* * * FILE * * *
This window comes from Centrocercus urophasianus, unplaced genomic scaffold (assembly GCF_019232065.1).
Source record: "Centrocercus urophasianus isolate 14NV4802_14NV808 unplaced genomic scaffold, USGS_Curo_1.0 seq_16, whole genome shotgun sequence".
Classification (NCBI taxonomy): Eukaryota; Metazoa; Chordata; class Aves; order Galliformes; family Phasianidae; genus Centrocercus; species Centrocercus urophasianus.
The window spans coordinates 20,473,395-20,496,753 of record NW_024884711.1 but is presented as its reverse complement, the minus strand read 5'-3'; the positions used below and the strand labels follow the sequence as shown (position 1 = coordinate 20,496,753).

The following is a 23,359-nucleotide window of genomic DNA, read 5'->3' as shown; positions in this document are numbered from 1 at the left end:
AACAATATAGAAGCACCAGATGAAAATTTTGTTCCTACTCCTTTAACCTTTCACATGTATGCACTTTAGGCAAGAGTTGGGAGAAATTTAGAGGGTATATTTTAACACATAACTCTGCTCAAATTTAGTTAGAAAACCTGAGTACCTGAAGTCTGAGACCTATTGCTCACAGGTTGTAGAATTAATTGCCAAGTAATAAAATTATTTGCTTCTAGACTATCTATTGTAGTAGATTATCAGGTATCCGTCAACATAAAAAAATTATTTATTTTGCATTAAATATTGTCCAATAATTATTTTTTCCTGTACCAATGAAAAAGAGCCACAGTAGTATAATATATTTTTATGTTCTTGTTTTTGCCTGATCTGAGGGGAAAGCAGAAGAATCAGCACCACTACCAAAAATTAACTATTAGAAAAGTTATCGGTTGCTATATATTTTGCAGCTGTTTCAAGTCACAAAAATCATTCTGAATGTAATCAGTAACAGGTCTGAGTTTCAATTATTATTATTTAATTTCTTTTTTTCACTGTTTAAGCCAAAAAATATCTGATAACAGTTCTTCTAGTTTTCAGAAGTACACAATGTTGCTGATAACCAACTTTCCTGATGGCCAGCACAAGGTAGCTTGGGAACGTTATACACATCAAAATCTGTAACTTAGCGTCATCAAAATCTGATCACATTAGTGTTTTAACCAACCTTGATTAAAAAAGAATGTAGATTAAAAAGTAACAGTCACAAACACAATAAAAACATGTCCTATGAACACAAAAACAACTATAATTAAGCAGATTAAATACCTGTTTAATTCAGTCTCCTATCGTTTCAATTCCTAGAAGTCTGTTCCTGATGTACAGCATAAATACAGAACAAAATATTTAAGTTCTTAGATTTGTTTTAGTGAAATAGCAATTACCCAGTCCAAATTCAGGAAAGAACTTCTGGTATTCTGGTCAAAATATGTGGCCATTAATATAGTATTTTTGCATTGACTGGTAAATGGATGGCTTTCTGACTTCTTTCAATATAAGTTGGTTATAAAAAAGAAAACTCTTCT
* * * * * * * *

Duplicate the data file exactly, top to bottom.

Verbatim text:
This window comes from Centrocercus urophasianus, unplaced genomic scaffold (assembly GCF_019232065.1).
Source record: "Centrocercus urophasianus isolate 14NV4802_14NV808 unplaced genomic scaffold, USGS_Curo_1.0 seq_16, whole genome shotgun sequence".
Classification (NCBI taxonomy): Eukaryota; Metazoa; Chordata; class Aves; order Galliformes; family Phasianidae; genus Centrocercus; species Centrocercus urophasianus.
The window spans coordinates 20,473,395-20,496,753 of record NW_024884711.1 but is presented as its reverse complement, the minus strand read 5'-3'; the positions used below and the strand labels follow the sequence as shown (position 1 = coordinate 20,496,753).

The following is a 23,359-nucleotide window of genomic DNA, read 5'->3' as shown; positions in this document are numbered from 1 at the left end:
AACAATATAGAAGCACCAGATGAAAATTTTGTTCCTACTCCTTTAACCTTTCACATGTATGCACTTTAGGCAAGAGTTGGGAGAAATTTAGAGGGTATATTTTAACACATAACTCTGCTCAAATTTAGTTAGAAAACCTGAGTACCTGAAGTCTGAGACCTATTGCTCACAGGTTGTAGAATTAATTGCCAAGTAATAAAATTATTTGCTTCTAGACTATCTATTGTAGTAGATTATCAGGTATCCGTCAACATAAAAAAATTATTTATTTTGCATTAAATATTGTCCAATAATTATTTTTTCCTGTACCAATGAAAAAGAGCCACAGTAGTATAATATATTTTTATGTTCTTGTTTTTGCCTGATCTGAGGGGAAAGCAGAAGAATCAGCACCACTACCAAAAATTAACTATTAGAAAAGTTATCGGTTGCTATATATTTTGCAGCTGTTTCAAGTCACAAAAATCATTCTGAATGTAATCAGTAACAGGTCTGAGTTTCAATTATTATTATTTAATTTCTTTTTTTCACTGTTTAAGCCAAAAAATATCTGATAACAGTTCTTCTAGTTTTCAGAAGTACACAATGTTGCTGATAACCAACTTTCCTGATGGCCAGCACAAGGTAGCTTGGGAACGTTATACACATCAAAATCTGTAACTTAGCGTCATCAAAATCTGATCACATTAGTGTTTTAACCAACCTTGATTAAAAAAGAATGTAGATTAAAAAGTAACAGTCACAAACACAATAAAAACATGTCCTATGAACACAAAAACAACTATAATTAAGCAGATTAAATACCTGTTTAATTCAGTCTCCTATCGTTTCAATTCCTAGAAGTCTGTTCCTGATGTACAGCATAAATACAGAACAAAATATTTAAGTTCTTAGATTTGTTTTAGTGAAATAGCAATTACCCAGTCCAAATTCAGGAAAGAACTTCTGGTATTCTGGTCAAAATATGTGGCCATTAATATAGTATTTTTGCATTGACTGGTAAATGGATGGCTTTCTGACTTCTTTCAATATAAGTTGGTTATAAAAAAGAAAACTCTTCT